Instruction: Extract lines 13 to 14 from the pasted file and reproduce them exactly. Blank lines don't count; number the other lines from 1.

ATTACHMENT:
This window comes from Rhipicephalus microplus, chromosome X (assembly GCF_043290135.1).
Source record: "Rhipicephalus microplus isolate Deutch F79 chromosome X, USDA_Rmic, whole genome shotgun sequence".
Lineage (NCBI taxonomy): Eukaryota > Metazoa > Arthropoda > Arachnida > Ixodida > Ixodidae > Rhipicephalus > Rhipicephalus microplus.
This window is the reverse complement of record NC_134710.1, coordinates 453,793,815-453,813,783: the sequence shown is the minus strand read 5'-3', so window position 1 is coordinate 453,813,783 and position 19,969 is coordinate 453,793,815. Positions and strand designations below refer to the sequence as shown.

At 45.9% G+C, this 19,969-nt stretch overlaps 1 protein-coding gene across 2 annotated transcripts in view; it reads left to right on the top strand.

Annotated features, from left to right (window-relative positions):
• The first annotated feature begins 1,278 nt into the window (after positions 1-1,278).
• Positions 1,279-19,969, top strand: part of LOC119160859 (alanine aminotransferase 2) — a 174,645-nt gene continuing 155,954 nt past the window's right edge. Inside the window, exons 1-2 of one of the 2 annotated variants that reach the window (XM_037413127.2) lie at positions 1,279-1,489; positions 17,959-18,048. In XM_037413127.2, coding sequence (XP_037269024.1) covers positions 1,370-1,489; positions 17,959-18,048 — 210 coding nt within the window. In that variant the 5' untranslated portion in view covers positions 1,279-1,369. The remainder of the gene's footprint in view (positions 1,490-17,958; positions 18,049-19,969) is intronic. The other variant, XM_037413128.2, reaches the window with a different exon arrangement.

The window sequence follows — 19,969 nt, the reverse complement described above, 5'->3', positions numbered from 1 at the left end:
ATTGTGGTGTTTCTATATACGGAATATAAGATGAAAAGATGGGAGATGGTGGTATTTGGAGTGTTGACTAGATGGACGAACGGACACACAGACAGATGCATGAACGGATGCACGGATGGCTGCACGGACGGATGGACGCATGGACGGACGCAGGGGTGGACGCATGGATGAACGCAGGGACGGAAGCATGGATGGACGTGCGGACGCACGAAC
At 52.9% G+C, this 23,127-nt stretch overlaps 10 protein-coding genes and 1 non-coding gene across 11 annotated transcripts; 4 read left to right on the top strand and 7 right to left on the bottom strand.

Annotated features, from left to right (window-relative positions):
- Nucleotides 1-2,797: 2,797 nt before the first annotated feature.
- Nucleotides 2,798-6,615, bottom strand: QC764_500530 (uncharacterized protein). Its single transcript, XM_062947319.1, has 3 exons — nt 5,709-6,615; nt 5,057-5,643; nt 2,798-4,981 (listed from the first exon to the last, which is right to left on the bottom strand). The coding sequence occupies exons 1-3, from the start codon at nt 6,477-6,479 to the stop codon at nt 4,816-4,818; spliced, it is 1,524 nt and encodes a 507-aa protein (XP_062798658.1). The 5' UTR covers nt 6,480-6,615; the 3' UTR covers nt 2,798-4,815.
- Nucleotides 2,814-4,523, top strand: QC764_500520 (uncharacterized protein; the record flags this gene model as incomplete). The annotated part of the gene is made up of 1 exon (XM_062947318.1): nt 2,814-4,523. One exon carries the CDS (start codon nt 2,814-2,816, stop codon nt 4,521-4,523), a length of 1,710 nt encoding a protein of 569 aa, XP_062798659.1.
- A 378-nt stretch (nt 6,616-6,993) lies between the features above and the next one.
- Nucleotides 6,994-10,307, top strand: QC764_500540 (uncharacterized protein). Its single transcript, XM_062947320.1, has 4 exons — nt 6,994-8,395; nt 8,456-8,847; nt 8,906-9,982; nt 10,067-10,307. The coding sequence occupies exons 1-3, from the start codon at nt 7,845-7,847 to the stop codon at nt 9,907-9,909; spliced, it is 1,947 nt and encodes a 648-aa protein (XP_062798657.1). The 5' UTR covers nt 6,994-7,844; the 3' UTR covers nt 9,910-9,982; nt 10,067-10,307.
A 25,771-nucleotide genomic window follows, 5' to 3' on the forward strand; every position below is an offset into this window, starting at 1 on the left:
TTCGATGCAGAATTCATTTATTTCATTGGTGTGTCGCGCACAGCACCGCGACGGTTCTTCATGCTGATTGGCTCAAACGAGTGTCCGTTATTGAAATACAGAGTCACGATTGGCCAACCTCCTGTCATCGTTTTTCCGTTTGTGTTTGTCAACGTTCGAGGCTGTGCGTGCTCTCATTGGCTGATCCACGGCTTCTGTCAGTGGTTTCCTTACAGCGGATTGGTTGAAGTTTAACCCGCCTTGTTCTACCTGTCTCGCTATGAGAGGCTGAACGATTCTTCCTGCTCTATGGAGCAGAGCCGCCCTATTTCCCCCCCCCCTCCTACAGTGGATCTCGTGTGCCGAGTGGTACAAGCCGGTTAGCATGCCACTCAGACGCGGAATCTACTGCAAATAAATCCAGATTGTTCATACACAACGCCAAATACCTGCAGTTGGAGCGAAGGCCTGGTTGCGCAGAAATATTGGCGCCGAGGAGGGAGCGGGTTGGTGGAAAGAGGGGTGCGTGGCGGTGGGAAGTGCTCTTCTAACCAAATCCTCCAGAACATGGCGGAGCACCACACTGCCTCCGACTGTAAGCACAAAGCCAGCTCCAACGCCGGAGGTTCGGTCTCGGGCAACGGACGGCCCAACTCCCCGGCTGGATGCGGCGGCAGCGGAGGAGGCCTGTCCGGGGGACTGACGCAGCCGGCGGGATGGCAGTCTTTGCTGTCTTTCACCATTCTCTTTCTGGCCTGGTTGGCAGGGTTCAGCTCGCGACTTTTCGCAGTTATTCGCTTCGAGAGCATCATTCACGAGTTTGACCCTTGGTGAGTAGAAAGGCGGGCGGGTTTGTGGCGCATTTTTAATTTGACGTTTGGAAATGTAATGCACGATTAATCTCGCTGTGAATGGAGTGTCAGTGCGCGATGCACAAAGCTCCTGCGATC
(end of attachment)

- Nucleotides 1-2,797: 2,797 nt before the first annotated feature.
- Nucleotides 2,798-6,615, bottom strand: QC764_500530 (uncharacterized protein). Its single transcript, XM_062947319.1, has 3 exons — nt 5,709-6,615; nt 5,057-5,643; nt 2,798-4,981 (listed from the first exon to the last, which is right to left on the bottom strand). The coding sequence occupies exons 1-3, from the start codon at nt 6,477-6,479 to the stop codon at nt 4,816-4,818; spliced, it is 1,524 nt and encodes a 507-aa protein (XP_062798658.1). The 5' UTR covers nt 6,480-6,615; the 3' UTR covers nt 2,798-4,815.